“Yes, but we like it,” Challas said.

“It feels very Virginia,” Puchner replied.

With the pandemic canceling the races their first two years at the university, the pair didn’t have another time to compare the alcohol restrictions with.

“I think it’s good,” Puchner said. “If it calms everyone down, if it makes it a little less rowdy, then I guess that’s for the best.”

The Overtons came in from Christiansburg for their first spring races, and to see their son, a graduate student at UVa.

“He’s having a reunion of all of his Hampden Sydney fraternity brothers, so the whole crew’s been coming over and hanging out and it’s been really nice,” Stephanie Overton said. “We’re trying to keep our visitors full of food.”

“And hydrated,” John Overton added.

Under a large Carolina-blue University of North Carolina tent, Ray Freeman, Jake Schild, Garrett McCarthy and their group had quite the spread, including Cajun crawfish etouffee, beef Wellington made with black Angus and bacon-wrapped Brussels sprouts — all “hosted” by Field V. Fox, a taxidermy fox, who was relaxing on the table with his miniature mint julep.

“These are the only friends who we go all out for,” Freeman said. “It’s not the event that is important. It is the people who are important.”

Tom Bowditch has been coming to the spring race since the mid-1990s, after he first attended the event as a doctoral student at UVa.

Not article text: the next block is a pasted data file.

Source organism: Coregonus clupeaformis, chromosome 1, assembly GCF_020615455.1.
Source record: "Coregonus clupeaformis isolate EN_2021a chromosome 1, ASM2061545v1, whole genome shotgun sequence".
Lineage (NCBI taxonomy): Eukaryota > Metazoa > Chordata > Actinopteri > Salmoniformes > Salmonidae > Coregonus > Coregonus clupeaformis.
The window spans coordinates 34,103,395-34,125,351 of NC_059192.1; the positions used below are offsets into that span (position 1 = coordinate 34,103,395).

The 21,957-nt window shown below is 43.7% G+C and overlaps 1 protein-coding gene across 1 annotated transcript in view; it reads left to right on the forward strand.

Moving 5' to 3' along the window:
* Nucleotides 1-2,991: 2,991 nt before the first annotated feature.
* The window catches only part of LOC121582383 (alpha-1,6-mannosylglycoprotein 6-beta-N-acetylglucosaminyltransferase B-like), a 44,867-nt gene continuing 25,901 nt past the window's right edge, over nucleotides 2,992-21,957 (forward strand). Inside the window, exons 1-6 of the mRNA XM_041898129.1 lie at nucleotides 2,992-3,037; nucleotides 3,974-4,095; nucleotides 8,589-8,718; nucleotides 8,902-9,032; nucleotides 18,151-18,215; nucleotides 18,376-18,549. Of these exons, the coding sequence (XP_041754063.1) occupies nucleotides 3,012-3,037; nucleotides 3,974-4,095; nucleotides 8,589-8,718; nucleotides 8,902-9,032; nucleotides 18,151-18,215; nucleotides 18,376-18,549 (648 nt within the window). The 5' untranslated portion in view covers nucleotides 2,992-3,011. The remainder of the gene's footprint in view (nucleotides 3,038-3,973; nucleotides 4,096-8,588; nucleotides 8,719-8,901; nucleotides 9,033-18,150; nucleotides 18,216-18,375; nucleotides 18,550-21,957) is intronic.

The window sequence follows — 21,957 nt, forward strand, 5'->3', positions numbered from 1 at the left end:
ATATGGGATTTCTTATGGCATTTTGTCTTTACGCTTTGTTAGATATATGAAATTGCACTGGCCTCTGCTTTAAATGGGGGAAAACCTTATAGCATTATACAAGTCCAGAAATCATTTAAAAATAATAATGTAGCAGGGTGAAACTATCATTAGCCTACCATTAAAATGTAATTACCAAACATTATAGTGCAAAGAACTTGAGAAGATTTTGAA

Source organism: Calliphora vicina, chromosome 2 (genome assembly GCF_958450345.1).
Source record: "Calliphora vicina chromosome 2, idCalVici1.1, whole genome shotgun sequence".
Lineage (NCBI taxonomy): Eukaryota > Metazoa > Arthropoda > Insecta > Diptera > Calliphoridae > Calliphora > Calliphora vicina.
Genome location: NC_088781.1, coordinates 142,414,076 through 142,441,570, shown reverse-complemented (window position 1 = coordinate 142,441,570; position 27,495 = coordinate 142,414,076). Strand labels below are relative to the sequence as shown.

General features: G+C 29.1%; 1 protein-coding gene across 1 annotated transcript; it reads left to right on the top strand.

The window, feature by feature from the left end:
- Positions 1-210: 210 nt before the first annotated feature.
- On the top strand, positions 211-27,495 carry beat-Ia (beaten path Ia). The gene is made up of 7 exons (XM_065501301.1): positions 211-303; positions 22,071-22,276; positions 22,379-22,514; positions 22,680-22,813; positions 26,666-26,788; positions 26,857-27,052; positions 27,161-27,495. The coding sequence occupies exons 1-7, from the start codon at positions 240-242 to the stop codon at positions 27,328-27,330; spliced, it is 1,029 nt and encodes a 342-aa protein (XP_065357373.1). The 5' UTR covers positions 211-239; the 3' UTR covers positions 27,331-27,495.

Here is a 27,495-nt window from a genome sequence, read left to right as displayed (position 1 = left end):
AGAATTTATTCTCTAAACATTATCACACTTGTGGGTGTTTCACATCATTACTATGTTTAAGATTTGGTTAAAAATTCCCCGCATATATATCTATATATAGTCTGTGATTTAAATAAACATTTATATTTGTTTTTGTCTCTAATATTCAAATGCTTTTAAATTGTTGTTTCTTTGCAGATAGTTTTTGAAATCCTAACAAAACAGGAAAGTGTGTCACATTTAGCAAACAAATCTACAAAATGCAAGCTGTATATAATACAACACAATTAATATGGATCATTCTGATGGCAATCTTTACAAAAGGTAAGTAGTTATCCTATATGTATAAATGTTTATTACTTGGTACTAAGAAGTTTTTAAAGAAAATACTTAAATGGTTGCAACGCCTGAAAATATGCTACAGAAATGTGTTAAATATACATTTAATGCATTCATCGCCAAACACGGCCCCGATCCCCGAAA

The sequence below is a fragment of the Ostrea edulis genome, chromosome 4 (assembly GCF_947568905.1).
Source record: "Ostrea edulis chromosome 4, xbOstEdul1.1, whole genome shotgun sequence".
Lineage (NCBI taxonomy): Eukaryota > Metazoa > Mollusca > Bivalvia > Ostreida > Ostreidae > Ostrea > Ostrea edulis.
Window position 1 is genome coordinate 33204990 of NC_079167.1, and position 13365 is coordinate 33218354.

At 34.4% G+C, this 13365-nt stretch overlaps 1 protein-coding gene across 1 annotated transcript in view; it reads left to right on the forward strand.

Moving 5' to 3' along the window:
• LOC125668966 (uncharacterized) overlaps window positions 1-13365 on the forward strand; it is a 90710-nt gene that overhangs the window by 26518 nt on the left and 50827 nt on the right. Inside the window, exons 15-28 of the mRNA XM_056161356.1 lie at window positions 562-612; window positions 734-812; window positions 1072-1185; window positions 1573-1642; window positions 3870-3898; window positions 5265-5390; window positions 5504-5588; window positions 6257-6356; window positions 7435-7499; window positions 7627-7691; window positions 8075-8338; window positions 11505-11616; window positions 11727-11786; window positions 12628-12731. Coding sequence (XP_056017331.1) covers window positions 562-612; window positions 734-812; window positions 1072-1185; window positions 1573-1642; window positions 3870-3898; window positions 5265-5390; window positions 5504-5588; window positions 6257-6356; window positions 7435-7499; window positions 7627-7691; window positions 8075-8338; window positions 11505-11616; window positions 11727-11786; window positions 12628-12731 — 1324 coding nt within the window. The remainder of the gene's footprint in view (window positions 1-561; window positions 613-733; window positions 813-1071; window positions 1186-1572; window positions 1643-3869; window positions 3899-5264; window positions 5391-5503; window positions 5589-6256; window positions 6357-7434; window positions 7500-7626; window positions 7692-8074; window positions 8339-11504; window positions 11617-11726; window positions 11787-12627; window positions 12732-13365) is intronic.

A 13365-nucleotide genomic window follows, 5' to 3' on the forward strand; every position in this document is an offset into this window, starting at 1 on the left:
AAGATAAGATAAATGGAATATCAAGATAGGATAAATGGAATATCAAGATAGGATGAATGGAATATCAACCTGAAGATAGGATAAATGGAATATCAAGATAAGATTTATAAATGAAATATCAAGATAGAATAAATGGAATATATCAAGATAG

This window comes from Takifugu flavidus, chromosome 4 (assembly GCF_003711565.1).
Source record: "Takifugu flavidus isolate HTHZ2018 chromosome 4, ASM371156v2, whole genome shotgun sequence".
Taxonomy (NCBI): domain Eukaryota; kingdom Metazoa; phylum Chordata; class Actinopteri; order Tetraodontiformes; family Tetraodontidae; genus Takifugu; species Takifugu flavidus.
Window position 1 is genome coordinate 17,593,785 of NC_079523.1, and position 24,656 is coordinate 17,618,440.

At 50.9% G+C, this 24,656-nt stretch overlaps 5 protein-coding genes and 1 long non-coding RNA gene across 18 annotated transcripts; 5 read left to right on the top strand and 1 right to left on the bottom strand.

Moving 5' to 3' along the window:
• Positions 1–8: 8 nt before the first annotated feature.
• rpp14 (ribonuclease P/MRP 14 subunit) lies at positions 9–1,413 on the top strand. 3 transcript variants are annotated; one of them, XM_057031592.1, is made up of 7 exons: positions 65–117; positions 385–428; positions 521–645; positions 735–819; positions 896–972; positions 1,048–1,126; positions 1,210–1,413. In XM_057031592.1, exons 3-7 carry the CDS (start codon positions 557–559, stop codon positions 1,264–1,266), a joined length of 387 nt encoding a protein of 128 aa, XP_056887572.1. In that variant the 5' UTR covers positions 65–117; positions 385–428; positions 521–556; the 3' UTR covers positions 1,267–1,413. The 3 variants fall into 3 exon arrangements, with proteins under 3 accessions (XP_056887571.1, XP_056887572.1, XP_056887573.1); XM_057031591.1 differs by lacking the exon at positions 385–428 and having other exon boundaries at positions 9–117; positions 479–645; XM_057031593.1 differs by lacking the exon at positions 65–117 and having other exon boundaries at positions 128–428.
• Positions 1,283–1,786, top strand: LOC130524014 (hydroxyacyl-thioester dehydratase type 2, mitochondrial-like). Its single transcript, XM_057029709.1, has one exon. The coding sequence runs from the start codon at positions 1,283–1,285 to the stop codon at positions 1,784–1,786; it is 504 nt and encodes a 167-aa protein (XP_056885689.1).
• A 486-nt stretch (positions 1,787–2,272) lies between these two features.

“We just love it,” he said. “You stand here in the beautiful Virginia weather — look at the beautiful trees are turning now as spring comes, and all the green grass is so lush — and then you get to watch horses go by every few minutes. Then you have another beer. Then you talk to your friends.”

The Earlysville resident and his friends and family used to have spaces right next to the finish, but sponsor tents in that area this year moved the group further away.

Kristen Rhodes, the ticketing manager, “has bent over backwards to ease the difficulty of the move to a new space, so we can’t say enough good about her,” Bowditch said.

There were times past when the event was more a spectacle of spectators than a horse race. In 2013, for instance, 33 people were arrested for mostly misdemeanor charges mainly involving alcohol or its effects.

On Saturday, such was not the case. Police confirmed at 4:30 p.m. that no arrests had been made the entire day. Although there were some medical issues during the event, the number and severity of was not known by press time.

Perhaps reflecting the day’s demeanor for others in attendance, Bowditch said the alcohol restrictions still allowed for a “reasonable amount of alcohol” and they have “absolutely no problem with it whatsoever.”

“A reasonable amount of alcohol, I think, is necessary to the ambiance of a Virginia afternoon,” Bowditch said. “But, you know, use it in moderation, as we always do. So no, we have no problem with that.”

Source: www.dailyprogress.com